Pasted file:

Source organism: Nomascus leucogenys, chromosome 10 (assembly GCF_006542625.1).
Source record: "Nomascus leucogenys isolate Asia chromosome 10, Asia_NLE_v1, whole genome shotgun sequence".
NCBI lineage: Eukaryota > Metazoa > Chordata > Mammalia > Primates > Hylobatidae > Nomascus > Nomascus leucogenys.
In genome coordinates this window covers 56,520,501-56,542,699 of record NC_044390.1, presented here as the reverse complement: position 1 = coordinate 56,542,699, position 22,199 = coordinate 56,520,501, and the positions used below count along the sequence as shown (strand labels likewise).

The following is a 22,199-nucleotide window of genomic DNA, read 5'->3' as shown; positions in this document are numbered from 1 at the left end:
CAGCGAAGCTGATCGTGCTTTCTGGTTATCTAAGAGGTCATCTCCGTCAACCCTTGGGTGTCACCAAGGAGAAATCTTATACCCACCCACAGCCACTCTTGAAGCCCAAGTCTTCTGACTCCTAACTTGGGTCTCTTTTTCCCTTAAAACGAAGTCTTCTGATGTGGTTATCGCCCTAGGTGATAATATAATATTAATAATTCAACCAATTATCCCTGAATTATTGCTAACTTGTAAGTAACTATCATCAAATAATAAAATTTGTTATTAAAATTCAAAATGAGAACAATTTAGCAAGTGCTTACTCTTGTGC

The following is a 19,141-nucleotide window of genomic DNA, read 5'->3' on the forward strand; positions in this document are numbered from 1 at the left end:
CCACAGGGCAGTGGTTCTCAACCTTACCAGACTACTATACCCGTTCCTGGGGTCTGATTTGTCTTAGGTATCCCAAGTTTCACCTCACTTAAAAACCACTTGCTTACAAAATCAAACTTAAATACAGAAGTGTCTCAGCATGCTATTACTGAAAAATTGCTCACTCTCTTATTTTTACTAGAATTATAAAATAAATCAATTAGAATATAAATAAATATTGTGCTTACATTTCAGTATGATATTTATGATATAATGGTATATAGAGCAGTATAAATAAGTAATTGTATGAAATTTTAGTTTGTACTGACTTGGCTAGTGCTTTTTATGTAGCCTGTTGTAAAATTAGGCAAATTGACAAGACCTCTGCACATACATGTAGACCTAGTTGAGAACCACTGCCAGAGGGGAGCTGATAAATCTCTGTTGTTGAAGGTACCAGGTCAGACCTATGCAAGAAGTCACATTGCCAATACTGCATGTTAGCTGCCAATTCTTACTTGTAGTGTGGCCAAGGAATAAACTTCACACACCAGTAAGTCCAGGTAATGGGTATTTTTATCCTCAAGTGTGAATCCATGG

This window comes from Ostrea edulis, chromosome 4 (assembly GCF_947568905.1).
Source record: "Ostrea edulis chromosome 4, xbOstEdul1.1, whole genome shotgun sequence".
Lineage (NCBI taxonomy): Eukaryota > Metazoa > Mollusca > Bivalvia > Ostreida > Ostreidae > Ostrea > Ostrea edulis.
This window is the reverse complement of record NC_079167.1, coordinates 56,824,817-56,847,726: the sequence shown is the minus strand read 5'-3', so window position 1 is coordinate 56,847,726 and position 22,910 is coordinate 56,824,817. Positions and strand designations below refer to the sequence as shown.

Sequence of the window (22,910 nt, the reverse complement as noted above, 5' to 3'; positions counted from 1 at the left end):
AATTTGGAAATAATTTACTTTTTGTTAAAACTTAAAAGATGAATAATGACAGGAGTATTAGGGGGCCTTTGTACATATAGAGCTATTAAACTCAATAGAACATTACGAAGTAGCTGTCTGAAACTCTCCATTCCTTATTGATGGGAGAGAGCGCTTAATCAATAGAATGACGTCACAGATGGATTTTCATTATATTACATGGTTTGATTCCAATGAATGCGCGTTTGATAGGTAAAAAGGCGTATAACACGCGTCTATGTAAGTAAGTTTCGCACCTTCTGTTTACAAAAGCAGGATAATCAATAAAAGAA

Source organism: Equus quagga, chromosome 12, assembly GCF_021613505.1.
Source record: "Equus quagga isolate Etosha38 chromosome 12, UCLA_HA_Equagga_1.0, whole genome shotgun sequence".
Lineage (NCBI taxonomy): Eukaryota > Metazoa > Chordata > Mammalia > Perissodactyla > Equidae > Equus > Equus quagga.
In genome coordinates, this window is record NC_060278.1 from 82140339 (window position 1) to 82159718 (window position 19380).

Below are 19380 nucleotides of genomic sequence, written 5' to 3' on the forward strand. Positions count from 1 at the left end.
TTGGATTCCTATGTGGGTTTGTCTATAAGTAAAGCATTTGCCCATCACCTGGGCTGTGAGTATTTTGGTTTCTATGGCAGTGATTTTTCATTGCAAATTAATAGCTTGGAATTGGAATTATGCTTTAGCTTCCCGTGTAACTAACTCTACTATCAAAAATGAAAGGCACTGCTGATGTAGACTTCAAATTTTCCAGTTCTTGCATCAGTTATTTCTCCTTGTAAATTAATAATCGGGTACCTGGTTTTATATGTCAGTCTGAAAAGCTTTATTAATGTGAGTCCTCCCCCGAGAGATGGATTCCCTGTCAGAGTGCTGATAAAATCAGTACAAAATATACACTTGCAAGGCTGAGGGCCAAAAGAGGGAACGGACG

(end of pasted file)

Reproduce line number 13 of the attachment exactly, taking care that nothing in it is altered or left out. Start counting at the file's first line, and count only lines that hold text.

Sequence of the window (22,910 nt, the reverse complement as noted above, 5' to 3'; positions counted from 1 at the left end):